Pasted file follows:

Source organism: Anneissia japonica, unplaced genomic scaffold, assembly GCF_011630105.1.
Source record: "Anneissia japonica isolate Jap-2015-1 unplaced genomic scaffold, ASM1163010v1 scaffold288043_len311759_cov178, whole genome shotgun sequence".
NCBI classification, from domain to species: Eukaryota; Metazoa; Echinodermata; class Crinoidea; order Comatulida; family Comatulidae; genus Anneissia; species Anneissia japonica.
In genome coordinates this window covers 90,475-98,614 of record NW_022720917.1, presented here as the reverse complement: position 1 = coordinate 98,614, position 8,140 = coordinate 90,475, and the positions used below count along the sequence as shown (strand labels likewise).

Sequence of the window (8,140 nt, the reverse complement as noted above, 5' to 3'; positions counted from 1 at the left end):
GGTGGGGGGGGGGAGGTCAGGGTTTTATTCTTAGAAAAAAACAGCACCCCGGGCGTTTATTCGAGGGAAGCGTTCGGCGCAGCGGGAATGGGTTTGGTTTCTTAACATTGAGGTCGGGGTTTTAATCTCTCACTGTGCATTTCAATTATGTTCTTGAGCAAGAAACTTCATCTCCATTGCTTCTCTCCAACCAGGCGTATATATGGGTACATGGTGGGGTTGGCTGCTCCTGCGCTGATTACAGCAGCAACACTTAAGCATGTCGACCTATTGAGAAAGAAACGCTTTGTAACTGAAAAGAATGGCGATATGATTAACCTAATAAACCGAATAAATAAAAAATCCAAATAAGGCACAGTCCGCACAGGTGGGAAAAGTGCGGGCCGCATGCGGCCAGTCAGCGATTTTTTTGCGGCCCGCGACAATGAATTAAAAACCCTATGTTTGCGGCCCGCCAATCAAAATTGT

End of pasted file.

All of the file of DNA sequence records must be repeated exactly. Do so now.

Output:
Source organism: Anneissia japonica, unplaced genomic scaffold, assembly GCF_011630105.1.
Source record: "Anneissia japonica isolate Jap-2015-1 unplaced genomic scaffold, ASM1163010v1 scaffold288043_len311759_cov178, whole genome shotgun sequence".
NCBI classification, from domain to species: Eukaryota; Metazoa; Echinodermata; class Crinoidea; order Comatulida; family Comatulidae; genus Anneissia; species Anneissia japonica.
In genome coordinates this window covers 90,475-98,614 of record NW_022720917.1, presented here as the reverse complement: position 1 = coordinate 98,614, position 8,140 = coordinate 90,475, and the positions used below count along the sequence as shown (strand labels likewise).

Sequence of the window (8,140 nt, the reverse complement as noted above, 5' to 3'; positions counted from 1 at the left end):
GGTGGGGGGGGGGAGGTCAGGGTTTTATTCTTAGAAAAAAACAGCACCCCGGGCGTTTATTCGAGGGAAGCGTTCGGCGCAGCGGGAATGGGTTTGGTTTCTTAACATTGAGGTCGGGGTTTTAATCTCTCACTGTGCATTTCAATTATGTTCTTGAGCAAGAAACTTCATCTCCATTGCTTCTCTCCAACCAGGCGTATATATGGGTACATGGTGGGGTTGGCTGCTCCTGCGCTGATTACAGCAGCAACACTTAAGCATGTCGACCTATTGAGAAAGAAACGCTTTGTAACTGAAAAGAATGGCGATATGATTAACCTAATAAACCGAATAAATAAAAAATCCAAATAAGGCACAGTCCGCACAGGTGGGAAAAGTGCGGGCCGCATGCGGCCAGTCAGCGATTTTTTTGCGGCCCGCGACAATGAATTAAAAACCCTATGTTTGCGGCCCGCCAATCAAAATTGT